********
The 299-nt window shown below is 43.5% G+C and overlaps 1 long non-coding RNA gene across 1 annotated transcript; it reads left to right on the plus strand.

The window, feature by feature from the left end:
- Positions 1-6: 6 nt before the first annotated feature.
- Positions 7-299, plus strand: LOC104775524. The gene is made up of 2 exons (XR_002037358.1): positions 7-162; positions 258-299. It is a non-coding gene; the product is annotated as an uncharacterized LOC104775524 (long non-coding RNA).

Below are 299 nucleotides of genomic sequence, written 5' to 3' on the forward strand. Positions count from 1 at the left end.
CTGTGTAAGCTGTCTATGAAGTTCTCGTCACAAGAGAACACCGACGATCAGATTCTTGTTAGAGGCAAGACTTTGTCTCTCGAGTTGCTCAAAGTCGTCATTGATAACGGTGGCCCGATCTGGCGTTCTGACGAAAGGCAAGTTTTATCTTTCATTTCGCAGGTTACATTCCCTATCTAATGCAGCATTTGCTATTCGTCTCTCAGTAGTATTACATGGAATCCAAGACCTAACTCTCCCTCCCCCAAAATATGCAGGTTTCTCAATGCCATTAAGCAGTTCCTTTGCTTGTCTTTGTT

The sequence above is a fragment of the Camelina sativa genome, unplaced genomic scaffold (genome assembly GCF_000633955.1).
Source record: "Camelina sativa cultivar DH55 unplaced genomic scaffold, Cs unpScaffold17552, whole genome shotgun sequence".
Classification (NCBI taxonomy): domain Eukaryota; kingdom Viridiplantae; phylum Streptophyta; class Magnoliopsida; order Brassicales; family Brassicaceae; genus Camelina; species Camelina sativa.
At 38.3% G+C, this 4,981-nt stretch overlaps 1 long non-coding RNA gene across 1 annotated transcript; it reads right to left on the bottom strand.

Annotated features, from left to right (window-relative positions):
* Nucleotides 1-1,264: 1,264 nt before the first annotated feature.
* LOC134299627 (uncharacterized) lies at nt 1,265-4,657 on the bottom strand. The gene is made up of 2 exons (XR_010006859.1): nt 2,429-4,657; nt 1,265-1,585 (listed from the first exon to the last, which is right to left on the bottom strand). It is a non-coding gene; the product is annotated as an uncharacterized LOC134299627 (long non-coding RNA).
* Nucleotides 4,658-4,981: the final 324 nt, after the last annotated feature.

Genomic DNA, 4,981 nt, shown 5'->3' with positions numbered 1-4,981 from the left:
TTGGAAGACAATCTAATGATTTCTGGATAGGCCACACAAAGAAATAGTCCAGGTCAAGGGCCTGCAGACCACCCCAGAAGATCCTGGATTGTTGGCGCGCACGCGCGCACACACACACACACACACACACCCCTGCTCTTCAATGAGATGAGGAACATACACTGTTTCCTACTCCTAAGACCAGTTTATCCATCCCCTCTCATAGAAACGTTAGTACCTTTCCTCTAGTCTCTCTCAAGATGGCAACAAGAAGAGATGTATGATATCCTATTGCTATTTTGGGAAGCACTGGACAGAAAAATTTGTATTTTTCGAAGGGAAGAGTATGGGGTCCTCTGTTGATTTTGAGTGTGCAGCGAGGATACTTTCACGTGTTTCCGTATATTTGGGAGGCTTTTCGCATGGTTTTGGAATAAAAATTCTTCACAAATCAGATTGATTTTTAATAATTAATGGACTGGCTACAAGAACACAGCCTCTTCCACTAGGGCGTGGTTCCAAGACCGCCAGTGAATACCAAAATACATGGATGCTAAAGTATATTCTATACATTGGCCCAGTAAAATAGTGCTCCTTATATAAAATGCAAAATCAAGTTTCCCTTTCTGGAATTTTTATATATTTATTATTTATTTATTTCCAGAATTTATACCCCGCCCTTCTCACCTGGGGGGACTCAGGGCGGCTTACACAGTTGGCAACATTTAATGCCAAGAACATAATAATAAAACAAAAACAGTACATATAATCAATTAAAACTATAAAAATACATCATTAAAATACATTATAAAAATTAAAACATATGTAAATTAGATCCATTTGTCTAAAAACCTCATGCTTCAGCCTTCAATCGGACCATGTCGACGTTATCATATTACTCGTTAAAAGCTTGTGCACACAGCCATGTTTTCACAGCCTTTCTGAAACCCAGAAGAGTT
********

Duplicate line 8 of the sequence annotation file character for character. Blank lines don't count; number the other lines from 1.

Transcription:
Source record: "Camelina sativa cultivar DH55 unplaced genomic scaffold, Cs unpScaffold17552, whole genome shotgun sequence".